vSphere5 Licensing: Part 3 (vSphere Desktop Edition)

With VMware View 4.x you had two licensing options, “Add-on” and “Bundle.” Add-on gave you the ability to use View to manage virtual desktops, Bundle included the required licenses to run vSphere (ESX/ESXi Enterprise plus and vCenter) for the virtual backend. While Bundle initially included “unlimited” ESX licenses they eventually restricted that but it was still plenty of licenses to run your environment.

With vSphere 5 (as mentioned previously) VMware is limiting licensing by vRAM allocated, which could dramatically increase licensing costs in a VDI installation.

Enter vSphere Desktop. A new licence for VDI environments (restricted to only running VDI environments) that includes unlimited vRAM entitlements.

Whohoo! Sounds great! What’s the catch? VMware seemed to be squeezing all the $$ they can out of their customers with 5, why is the door unlocked here?

Well for starters, you can’t upgrade to it. Those View Bundle licenses that would seem to be a direct map to the new model? They will be transitioned to the vRAM-limited licensing. If you like the new model you have to pay what everyone else pays, and you’ll need to pay in 100-user license packs (no more 10-packs for the small customers or the slowly-growing).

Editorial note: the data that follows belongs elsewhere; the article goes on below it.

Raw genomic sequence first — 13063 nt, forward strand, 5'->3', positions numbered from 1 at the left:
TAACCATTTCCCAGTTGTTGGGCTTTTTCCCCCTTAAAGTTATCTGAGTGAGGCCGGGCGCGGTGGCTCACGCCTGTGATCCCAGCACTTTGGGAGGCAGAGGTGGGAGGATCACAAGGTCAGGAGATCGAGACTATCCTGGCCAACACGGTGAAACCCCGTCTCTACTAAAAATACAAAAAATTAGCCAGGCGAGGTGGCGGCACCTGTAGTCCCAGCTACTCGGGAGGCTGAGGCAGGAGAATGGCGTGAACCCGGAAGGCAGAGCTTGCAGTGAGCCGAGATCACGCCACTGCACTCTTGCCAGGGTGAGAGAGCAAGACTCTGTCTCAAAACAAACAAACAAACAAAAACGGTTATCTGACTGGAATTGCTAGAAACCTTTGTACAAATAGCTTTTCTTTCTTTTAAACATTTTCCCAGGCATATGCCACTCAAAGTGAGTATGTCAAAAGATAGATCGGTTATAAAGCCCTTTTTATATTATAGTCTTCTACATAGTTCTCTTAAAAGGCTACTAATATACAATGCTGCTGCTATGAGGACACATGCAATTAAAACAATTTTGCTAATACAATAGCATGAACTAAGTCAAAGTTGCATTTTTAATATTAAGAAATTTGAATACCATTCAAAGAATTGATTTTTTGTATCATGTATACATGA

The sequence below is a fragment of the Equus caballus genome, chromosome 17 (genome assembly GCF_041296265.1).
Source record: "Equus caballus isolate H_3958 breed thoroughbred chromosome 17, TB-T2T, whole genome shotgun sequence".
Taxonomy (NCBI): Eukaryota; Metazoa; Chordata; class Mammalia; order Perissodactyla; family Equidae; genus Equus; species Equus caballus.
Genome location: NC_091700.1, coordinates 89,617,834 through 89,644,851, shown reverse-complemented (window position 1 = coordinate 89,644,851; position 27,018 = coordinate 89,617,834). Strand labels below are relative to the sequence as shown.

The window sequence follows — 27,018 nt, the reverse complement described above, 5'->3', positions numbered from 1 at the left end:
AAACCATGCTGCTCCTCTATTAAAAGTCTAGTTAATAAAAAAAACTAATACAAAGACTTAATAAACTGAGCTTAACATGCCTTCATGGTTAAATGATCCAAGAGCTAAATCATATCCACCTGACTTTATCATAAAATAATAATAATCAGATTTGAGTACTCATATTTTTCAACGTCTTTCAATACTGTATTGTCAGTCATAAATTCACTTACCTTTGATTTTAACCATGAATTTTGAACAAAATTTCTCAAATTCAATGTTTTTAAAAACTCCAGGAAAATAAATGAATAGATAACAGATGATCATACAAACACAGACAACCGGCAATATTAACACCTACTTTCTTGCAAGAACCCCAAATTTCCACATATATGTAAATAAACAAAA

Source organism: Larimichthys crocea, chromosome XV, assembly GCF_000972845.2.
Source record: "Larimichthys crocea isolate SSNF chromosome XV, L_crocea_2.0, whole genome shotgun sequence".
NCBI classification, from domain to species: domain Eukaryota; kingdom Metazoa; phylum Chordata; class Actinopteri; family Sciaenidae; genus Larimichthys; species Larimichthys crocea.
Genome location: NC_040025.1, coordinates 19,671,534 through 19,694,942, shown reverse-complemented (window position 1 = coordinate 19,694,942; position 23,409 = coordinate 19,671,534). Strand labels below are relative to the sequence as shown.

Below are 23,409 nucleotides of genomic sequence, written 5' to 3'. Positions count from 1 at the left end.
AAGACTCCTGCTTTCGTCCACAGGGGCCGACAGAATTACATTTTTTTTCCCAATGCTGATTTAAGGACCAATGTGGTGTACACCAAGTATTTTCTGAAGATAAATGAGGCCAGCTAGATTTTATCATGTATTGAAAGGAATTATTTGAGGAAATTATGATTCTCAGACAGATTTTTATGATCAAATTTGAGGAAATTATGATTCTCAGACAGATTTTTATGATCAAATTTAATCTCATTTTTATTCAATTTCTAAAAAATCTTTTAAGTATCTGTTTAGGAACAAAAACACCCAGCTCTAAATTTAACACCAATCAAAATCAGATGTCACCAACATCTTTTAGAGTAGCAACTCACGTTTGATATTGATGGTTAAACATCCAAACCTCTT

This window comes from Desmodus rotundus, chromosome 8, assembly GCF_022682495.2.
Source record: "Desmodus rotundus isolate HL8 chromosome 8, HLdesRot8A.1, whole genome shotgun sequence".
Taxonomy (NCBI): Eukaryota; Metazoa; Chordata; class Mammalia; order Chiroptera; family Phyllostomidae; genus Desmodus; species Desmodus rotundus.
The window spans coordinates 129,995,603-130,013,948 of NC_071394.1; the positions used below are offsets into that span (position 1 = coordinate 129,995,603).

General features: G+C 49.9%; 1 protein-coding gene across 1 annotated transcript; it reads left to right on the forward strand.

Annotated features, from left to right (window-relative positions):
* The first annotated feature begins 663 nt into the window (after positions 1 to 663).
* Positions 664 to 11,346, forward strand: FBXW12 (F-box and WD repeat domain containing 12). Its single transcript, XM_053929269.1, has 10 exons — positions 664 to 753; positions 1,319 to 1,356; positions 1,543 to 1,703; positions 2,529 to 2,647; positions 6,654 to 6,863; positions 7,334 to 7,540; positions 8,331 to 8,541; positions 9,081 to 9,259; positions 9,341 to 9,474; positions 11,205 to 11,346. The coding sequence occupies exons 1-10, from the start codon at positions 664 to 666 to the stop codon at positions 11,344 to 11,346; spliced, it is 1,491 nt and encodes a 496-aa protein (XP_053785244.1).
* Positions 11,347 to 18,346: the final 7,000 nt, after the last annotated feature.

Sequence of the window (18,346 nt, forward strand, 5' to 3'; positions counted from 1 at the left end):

Cost? $6500 for the 100-pack or $65/desktop. You’ll need to add View if you want that (View 4 Premium was $150/seat).

Pro – keeping unlimited vRAM (I list retaining an existing feature as a “pro” only because of the comparison to the server-virtualization side where you are suddenly losing a benefit you’ve had for 10 years)

Con – exiting customers get screwed (you need to pay extra to get the same entitlement level you have now)

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